Farmer ordered to clear equipment from land because it spoiled views

A general view of Barrows Farm
A general view of Barrows Farm
Share this article

Land on the edge of the green belt should be cleared of agricultural vehicles, plant and other machinery, an inspector has ruled.

Andrew Lowe insisted that he was within his rights to store the equipment at Barrows Farm, off Carr Mill Road in Billinge.

But planning inspector John Braithwaite said that the unauthorised development spoiled the view for residents and was harmful to the outlook in general.

Mr Lowe had appealed against an enforcement notice issued by St Helens Council in July 2017 and told the Planning Inspectorate a hardstanding had been there for four years.

The action was taken over the storage of agricultural equipment there, in connection with a contracting business, and “unauthorised engineering operations”, which included excavations to create a hardstanding for the venture.

But in his ruling Mr Braithwaite said it wasn’t the introduction of the hardstanding which had caused the most concern, as far as the green belt is concerned.

He added: “The hardstanding created, which constituted an engineering operation, does not undermine the openness of the green belt but it is used for the storage of agricultural vehicles, plant and machinery.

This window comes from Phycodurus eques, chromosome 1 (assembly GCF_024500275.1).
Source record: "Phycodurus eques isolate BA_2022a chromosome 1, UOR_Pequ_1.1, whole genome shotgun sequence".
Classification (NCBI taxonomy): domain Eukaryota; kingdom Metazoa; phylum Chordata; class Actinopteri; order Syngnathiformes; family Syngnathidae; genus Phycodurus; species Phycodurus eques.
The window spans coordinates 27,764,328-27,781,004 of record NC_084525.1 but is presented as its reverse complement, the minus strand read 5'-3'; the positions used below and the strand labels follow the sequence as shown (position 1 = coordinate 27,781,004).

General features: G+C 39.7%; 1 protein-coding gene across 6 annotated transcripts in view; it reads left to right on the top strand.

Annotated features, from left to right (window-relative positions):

“This storage does not preserve the openness of the area and, given that it is not near to or associated with a farm, (and) conflicts with a purpose of including land in the green belt, safeguarding the countryside from encroachment.”

Because a public footpath runs immediately to the south, there were “clear views” of the hardstanding and equipment, he ruled. But he was also concerned at the impact for surrounding neighbours from the siting of the machinery.

Mr Braithwaite added: “The outlook from the rear elevations of these residential properties is over the appeal land. The storage of agricultural equipment on the land intrudes into the outlook from the dwellings and causes harm to the residential amenities of their occupants.”

Council officials had demanded that the works should be removed within two weeks.

However the inspector altered the time given to reinstate the site to 12 weeks.

An application for costs, lodged by the council on the grounds Mr Lowe’s appeal was “unreasonable”, was rejected.